I recently led a customer discovery bootcamp to validate the product hypothesis, identify the ideal customer profile (ICP), and get closer to the product-market fit. Through this bootcamp, we: 


Project Introduction: This bootcamp was conduced for Wandr, a UX Design agency where I’ve been consulting full-time since the beginning of 2022. As a product strategist at Wandr, I was responsible for the project’s end to end execution. The client had a beta product, and the brief to the agency was to “improve the product’s buying flow”.  We needed customer discovery to begin with and I've always enjoyed such projects.

Team:  Although I was the primary lead on the project, I collaborated with Wandr’s product designer for this bootcamp. When I mention 'we' in this document, it refers to our collaborative efforts.

About the product: A sustainable art marketplace offering proof of purchase for digital art, without using the blockchain technology. The platform’s proprietary digital signature, along with a carbon offsetting certificate with every purchase, is the product’s key differentiator. 

Problem/issue they are trying to solve: NFTs are the only way to securely buy digital art at the moment. But they come with high energy consumption. And since most NFTs are bought for speculative purposes, it leads to trust issues. The product addresses these two concerns, and enables purchasing digital art responsibly. 

Guiding design question for the bootcamp: How might we identify the user group 1(early adopters) and design a user centered solution that delivers both business and customer value. 

About the project: 

Timeline: 5 weeks

Process Overview: Design Thinking Workshop > UX Audit > User Research > JTBD > Wireframes > Testing > Hi-fi design delivery 

Proposed solution: Customer discovery guided the product strategy we delivered. The strategy defined the ideal customer’s persona, user flows, and designs for the version 1. 


Time: The biggest constraint for a bootcamp is time. In this case, the original project timeline was four weeks, but a week was added after the project kicked-off. The extra week was added because recruitment from the client’s user database was taking longer than expected. 

Brand colours: Though the detailed brand guidelines didn’t exist, we worked with the brand colours for the UI design. 

Secondary research: 

Competitive Research: The client shared the extensive research on the digital art landscape done by their team. This helped us understand the business of digital art, and the product’s positioning. 

Industry white papers: We got access to some NFT white papers which analyzed NFTs, their audience, and the future outlook. These white papers were helpful when arriving at the product’s primary audience. 

Proto Personas:

During the design thinking workshop, the product team shared the following potential personas. 

  1. The Merch Buyer: Merch here could be commissions, art prints/merchandise, pins, etc. These purchases are made with the intention of supporting artists. Most likely millennials.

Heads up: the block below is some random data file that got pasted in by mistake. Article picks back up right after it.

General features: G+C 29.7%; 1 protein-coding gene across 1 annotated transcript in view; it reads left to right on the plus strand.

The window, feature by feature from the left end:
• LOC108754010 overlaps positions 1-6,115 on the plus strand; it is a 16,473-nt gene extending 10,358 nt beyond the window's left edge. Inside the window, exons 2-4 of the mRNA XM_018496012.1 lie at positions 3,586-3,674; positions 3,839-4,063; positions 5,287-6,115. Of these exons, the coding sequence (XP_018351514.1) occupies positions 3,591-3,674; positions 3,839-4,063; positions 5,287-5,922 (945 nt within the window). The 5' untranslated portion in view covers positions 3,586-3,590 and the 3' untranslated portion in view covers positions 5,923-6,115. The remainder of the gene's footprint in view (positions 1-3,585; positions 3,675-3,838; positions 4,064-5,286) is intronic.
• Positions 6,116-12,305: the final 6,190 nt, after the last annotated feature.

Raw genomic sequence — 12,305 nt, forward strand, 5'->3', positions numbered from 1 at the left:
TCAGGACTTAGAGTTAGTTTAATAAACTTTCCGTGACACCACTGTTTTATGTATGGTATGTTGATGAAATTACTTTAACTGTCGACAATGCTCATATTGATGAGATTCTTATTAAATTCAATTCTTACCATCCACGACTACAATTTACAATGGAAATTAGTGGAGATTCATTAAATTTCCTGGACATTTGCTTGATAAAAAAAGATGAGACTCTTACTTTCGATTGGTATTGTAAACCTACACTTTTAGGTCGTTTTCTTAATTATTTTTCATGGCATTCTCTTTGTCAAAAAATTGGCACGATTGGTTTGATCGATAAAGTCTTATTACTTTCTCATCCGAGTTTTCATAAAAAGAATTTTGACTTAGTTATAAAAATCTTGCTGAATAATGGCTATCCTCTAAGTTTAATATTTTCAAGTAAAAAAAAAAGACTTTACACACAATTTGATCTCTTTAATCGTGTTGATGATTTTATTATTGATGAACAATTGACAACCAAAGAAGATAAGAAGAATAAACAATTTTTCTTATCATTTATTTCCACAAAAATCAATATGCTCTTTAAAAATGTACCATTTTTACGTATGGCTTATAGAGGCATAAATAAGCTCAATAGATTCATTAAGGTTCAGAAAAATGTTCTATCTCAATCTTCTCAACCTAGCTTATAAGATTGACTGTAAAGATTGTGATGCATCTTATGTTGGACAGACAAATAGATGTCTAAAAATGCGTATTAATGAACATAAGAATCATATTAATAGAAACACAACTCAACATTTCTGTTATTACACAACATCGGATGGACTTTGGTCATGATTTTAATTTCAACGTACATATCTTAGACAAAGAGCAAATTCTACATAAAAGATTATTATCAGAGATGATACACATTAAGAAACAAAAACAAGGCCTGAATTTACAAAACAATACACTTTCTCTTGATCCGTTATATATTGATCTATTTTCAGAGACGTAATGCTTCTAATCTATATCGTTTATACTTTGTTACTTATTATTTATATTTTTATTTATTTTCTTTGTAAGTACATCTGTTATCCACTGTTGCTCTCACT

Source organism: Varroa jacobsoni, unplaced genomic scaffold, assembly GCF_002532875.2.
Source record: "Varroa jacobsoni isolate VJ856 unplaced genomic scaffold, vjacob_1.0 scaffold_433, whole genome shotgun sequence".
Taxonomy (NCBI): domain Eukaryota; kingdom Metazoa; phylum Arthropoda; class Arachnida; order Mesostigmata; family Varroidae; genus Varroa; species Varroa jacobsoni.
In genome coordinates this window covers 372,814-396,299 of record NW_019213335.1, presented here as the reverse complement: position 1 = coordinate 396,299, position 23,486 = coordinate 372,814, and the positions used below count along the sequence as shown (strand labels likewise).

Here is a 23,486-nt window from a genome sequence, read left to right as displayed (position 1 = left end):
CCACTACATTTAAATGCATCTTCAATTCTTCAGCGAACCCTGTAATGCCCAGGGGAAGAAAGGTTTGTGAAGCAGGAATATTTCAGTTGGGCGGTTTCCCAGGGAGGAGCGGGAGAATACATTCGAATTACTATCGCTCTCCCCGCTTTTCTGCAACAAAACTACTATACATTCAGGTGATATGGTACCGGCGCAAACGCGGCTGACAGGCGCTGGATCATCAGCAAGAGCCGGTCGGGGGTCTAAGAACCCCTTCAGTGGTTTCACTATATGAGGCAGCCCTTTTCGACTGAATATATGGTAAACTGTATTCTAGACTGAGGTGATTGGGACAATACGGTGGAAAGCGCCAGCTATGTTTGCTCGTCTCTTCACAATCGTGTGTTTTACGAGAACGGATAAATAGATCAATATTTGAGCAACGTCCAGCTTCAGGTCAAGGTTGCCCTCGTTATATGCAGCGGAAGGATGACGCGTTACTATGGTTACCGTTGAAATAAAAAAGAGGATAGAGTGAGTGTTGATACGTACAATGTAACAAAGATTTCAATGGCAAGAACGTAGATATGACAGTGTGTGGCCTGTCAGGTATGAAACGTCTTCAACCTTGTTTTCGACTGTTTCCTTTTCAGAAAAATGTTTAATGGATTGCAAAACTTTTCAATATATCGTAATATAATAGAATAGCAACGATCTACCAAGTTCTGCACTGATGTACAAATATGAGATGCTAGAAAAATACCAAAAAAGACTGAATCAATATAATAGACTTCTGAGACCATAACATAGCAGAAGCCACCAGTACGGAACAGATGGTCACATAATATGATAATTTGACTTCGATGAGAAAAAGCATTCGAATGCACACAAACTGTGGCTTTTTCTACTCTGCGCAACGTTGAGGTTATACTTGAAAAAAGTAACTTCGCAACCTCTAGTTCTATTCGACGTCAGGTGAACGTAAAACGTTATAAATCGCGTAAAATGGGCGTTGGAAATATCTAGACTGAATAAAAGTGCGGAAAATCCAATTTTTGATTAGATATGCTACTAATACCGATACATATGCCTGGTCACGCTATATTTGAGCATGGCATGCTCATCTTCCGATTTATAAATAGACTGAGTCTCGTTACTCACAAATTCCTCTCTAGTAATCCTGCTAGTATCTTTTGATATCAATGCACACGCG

2. Digital Art Lover: They are into digital art to support artists, and digital art could be phone wallpapers or NFTs. Most likely Gen Z. 
  3. Patreon Supporter: Mostly interested in commissioning, and often supports multiple artists through Patreon. Most likely millennials.

These personas will be validated through user research. 

User research: 

Since this was a customer discovery bootcamp

The Goal


The findings

Through user interviews, we confirmed the primary target audience for the product, as well as the primary job (JTBD) they’ll hire the product for. These discoveries shaped the product’s design ideation going forward. 

The persona we arrived at was ‘Digital Art Collectors’ - they are interested in digital art, but despise NFTs. This persona and their motivations were quite different from what the client envisioned in proto personas. 

Ideation and Wireframes: 


User Testing: 

Feedback and iterations: Two versions of the homepage and the buyer’s journey were tested with ‘Digital Art Collectors’. Based on the feedback from users, the following iterations were made to the high fidelity designs: 

High-fidelity Designs

Concluding thoughts: 

Embrace uncertainty: Having worked with startups and founders over the years, I’m quite comfortable with ambiguity. But I saw my product designer struggle with uncertainty, it led to a lot more alignment calls than I envisioned. 

The bootcamp was quite abstract to begin with, but I was able to continuously define the scope, while keeping the project moving forward, and aligning the stakeholders.

Focus on the user problem: Time for another UX cliché - people don’t buy your product, they buy solution(s) to their problems. We unlocked the JTBD for the product through user research, enabling us to make informed design decisions. The users certainly noticed these features during the testing and left great feedback. That’s design thinking in one paragraph 🙂

The ‘how’ matters: Most product marketing is focused on the ‘what’ but misses out on the ‘how’. For example, 'What does the product do?’ or ‘What are the use-cases?’ is mostly covered in communication, but ‘How does the product do it?’ is equally important. 

In the context of this project, ‘how will the digital signature work without blockchain? And ‘how will the carbon offsets allocation work?’ were questions that came up consistently during the user testing.